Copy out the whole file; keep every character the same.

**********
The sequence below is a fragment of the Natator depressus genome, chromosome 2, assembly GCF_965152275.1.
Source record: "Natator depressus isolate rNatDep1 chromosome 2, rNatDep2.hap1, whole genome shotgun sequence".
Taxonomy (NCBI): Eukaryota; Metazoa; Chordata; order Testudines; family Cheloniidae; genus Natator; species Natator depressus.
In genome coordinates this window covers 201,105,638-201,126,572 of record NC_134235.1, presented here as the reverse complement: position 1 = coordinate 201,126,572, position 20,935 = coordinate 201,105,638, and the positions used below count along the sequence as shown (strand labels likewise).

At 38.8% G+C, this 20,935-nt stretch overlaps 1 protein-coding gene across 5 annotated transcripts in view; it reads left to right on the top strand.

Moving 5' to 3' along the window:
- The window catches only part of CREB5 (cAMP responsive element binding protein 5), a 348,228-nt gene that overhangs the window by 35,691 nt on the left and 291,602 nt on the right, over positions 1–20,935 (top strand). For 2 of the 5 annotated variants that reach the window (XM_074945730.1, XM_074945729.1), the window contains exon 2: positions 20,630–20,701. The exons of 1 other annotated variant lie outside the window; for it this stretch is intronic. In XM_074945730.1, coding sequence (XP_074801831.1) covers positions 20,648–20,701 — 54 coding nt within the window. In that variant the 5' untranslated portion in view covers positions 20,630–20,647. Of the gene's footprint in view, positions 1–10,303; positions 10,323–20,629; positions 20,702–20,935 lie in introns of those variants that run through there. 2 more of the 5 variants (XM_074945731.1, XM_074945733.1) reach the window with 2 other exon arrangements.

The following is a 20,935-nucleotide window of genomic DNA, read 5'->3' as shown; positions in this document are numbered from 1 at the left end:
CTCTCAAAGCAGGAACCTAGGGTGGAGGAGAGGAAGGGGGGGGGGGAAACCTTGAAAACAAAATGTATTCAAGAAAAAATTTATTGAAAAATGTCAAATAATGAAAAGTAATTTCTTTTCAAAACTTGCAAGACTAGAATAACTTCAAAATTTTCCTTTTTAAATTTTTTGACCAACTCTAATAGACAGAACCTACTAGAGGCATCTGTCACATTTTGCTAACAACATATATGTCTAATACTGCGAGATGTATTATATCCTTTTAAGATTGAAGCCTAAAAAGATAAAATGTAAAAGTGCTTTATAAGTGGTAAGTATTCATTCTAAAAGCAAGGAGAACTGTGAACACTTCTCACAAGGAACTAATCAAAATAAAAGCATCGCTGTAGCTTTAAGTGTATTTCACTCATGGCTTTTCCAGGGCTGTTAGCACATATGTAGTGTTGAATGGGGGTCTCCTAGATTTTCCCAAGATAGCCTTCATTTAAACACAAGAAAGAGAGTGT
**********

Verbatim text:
The sequence below is a fragment of the Natator depressus genome, chromosome 2, assembly GCF_965152275.1.
Source record: "Natator depressus isolate rNatDep1 chromosome 2, rNatDep2.hap1, whole genome shotgun sequence".
Taxonomy (NCBI): Eukaryota; Metazoa; Chordata; order Testudines; family Cheloniidae; genus Natator; species Natator depressus.
In genome coordinates this window covers 201,105,638-201,126,572 of record NC_134235.1, presented here as the reverse complement: position 1 = coordinate 201,126,572, position 20,935 = coordinate 201,105,638, and the positions used below count along the sequence as shown (strand labels likewise).

At 38.8% G+C, this 20,935-nt stretch overlaps 1 protein-coding gene across 5 annotated transcripts in view; it reads left to right on the top strand.

Moving 5' to 3' along the window:
- The window catches only part of CREB5 (cAMP responsive element binding protein 5), a 348,228-nt gene that overhangs the window by 35,691 nt on the left and 291,602 nt on the right, over positions 1–20,935 (top strand). For 2 of the 5 annotated variants that reach the window (XM_074945730.1, XM_074945729.1), the window contains exon 2: positions 20,630–20,701. The exons of 1 other annotated variant lie outside the window; for it this stretch is intronic. In XM_074945730.1, coding sequence (XP_074801831.1) covers positions 20,648–20,701 — 54 coding nt within the window. In that variant the 5' untranslated portion in view covers positions 20,630–20,647. Of the gene's footprint in view, positions 1–10,303; positions 10,323–20,629; positions 20,702–20,935 lie in introns of those variants that run through there. 2 more of the 5 variants (XM_074945731.1, XM_074945733.1) reach the window with 2 other exon arrangements.

The following is a 20,935-nucleotide window of genomic DNA, read 5'->3' as shown; positions in this document are numbered from 1 at the left end:
CTCTCAAAGCAGGAACCTAGGGTGGAGGAGAGGAAGGGGGGGGGGGAAACCTTGAAAACAAAATGTATTCAAGAAAAAATTTATTGAAAAATGTCAAATAATGAAAAGTAATTTCTTTTCAAAACTTGCAAGACTAGAATAACTTCAAAATTTTCCTTTTTAAATTTTTTGACCAACTCTAATAGACAGAACCTACTAGAGGCATCTGTCACATTTTGCTAACAACATATATGTCTAATACTGCGAGATGTATTATATCCTTTTAAGATTGAAGCCTAAAAAGATAAAATGTAAAAGTGCTTTATAAGTGGTAAGTATTCATTCTAAAAGCAAGGAGAACTGTGAACACTTCTCACAAGGAACTAATCAAAATAAAAGCATCGCTGTAGCTTTAAGTGTATTTCACTCATGGCTTTTCCAGGGCTGTTAGCACATATGTAGTGTTGAATGGGGGTCTCCTAGATTTTCCCAAGATAGCCTTCATTTAAACACAAGAAAGAGAGTGT